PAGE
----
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Amama or Museveni: who was weighed and found wanting?

We really live in strange times! When you see a president quoting to his people the Bible verses in Daniel 5:25-28, you have to pause and reflect.

The said verses read thus: “25 ‘And this is the inscription that was written: MENE, MENE, TEKEL, UPHARSIN. 26This is the interpretation of each word. MENE: God has numbered your kingdom, and finished it; 27TEKEL: You have been weighed in the balances, and found wanting; 28PERES: Your kingdom has been divided, and given to the Medes and Persians.’”

But how can one understand these four verses unless they get the context? Well, that entire chapter is titled “Belshazzar’s feast”. Belshazzar was the king of Babylon, the son of King Nebuchadnezzar, and last king before the advent of the Medes and Persians.

In the midst of merriment at the great feast the king hosted for thousands of his lords, wives and concubines, a human hand, out of the blue, started writing these words on the wall. The king personally witnessed the hand doing the act!

He instantly got troubled to the extent that “the joints of his hips were loosened and his knees knocked against each other.” He “cried aloud to bring in the astrologers, the Chaldeans, and the soothsayers.” He told the kingdom’s wise men: “Whoever reads this writing, and tells me its interpretation shall be clothed with purple and have a chain of gold around his neck; and he shall be the third ruler in the kingdom.”

All wise men were brought in, but none of them could read or interpret the words.  The queen, then, came in and recommended that a man called Daniel, with the Spirit of God upon him, who had been elevated by King Nebuchadnezzar for his wisdom and knowledge, be consulted.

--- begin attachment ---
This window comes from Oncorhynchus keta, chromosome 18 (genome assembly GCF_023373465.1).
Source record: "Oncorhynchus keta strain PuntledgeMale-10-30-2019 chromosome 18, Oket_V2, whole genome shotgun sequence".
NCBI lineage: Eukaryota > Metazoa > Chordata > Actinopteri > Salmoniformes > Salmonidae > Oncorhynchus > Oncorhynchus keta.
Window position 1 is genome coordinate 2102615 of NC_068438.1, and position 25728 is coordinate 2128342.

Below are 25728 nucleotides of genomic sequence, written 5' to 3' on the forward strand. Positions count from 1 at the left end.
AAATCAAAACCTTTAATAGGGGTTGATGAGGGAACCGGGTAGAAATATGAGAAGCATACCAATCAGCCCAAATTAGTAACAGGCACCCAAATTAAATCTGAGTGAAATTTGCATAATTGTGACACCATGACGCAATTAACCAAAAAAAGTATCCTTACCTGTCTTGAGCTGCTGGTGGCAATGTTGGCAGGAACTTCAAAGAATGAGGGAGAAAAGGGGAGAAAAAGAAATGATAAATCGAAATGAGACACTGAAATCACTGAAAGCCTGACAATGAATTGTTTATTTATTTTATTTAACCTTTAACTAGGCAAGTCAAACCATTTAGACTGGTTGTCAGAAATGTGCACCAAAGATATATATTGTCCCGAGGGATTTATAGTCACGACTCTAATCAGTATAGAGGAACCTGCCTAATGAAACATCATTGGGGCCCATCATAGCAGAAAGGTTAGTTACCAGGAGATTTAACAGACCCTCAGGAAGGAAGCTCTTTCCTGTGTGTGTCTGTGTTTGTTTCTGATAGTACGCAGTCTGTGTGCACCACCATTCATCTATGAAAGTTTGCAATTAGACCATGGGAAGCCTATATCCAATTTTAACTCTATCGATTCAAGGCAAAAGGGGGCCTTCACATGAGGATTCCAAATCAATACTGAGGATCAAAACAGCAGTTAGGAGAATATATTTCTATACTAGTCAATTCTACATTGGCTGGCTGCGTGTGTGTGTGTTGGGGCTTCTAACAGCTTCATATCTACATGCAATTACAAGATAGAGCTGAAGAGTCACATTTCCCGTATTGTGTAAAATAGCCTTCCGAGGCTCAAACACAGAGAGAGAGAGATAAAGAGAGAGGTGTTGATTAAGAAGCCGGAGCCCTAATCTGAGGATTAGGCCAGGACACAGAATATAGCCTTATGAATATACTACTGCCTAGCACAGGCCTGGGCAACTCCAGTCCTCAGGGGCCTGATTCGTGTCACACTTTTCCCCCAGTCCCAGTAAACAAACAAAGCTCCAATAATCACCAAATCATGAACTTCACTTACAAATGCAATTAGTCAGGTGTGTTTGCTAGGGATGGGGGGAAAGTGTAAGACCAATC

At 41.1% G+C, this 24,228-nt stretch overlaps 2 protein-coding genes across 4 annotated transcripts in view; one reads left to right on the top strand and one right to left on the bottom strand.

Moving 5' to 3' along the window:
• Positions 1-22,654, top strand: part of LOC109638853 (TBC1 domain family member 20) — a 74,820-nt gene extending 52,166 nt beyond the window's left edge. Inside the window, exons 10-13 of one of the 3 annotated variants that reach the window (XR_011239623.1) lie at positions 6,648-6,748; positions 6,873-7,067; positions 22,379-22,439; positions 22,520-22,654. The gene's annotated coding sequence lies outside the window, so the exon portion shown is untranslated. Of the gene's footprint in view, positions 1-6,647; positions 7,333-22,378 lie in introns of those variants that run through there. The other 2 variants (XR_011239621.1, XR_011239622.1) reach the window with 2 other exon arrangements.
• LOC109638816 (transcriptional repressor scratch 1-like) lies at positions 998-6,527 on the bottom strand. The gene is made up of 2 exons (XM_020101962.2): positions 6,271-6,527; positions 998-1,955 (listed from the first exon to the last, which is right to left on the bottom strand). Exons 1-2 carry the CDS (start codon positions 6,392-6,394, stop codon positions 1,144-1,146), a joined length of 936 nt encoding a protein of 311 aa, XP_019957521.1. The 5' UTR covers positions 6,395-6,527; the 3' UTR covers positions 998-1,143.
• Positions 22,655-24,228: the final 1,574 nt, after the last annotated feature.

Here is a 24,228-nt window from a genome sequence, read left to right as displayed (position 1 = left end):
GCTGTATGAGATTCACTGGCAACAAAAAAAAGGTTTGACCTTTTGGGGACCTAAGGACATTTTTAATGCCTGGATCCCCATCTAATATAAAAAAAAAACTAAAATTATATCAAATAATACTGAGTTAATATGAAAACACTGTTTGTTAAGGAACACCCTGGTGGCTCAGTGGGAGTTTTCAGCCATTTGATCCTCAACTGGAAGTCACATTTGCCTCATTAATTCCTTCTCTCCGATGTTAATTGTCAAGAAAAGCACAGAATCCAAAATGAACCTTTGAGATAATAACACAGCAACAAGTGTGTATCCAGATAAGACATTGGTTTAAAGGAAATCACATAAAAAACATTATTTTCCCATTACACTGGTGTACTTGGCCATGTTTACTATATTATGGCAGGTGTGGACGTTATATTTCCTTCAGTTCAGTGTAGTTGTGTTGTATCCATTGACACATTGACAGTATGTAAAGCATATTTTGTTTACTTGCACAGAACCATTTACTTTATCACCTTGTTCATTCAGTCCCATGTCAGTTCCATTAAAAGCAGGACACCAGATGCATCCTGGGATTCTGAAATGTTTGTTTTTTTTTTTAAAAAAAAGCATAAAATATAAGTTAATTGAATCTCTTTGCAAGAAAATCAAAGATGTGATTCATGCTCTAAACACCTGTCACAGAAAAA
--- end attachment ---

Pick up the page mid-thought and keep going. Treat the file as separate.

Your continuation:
Daniel, a Hebrew and former captive, came in and before he gave the above interpretation, he told the king: “Let your gifts be for yourself, and give your rewards to another; yet I will read the writing to the king, and make known to him the interpretation.”

That very night, Belshazzar was slain. Darius, the Mede, immediately took over the kingdom. Darius was one of the two gatekeepers of the royal palace whom the confused and instantly sickly king had ordered to slaughter anyone that tried to come into the palace. Belshazzar himself moved out and tried to come in. His pleas that he was the king came to naught! Nebuchadnezzar’s reign of 21 years had had a similarly bad ending!

Even before Museveni sacked Amama Mbabazi as prime minister, many commentators rushed to say that by quoting the Bible, President Museveni was warning Mbabazi to be careful because he (Museveni) had the powers to sack him. But if that be the case, whose ‘kingdom’ can we say would be ‘divided’? The head of state was not Mbabazi; it is Museveni!

Another way to interpret this is that the parting of ways with Mbabazi could be the start of the evaporation of Museveni’s sweet song.  A kingdom (or a regime for that matter)  does not collapse in a matter of days, or months. It was comparatively easier for Museveni to part ways with other comrades such as Augustine Ruzindana, David Sejusa or Kizza Besigye, but his handling of Mbabazi could be the proverbial crossing of the Rubicon for him and the NRM regime.

Not that Mbabazi was indispensable, but because Mbabazi’s could have been the enigmatic hand that wrote the unpleasing words ‘on the walls of State House’. Museveni has been NRM’s chief executive officer, but this was a joint, not personal, project. The Mbabazi family might have riled Museveni’s family, but the fate of Uganda is preserved elsewhere, not in either of the families.

It is interesting that the one who should not have quoted that scripture has been drugged à la Belshazzar into reading it on the microphone for all and sundry to hear! Well, after all, Belshazzar had been the first to see the hand writing on the wall.

Although Amin overthrew the UPC government in 1971, the regime’s dive started when Prime Minister Milton Obote sent troops to attack President Edward Mutesa at Lubiri in 1966. Other commentators see the genesis as 1964: the Nakulabye massacres and the UPC conference in Gulu, where Grace Ibingira replaced John Kakonge as secretary general. In 1966, Minister Ibingira was thrown into jail by President Obote!

The rest, as they say, is history. But sometimes history gives useful hints on the future.


The author is a Ugandan journalist.

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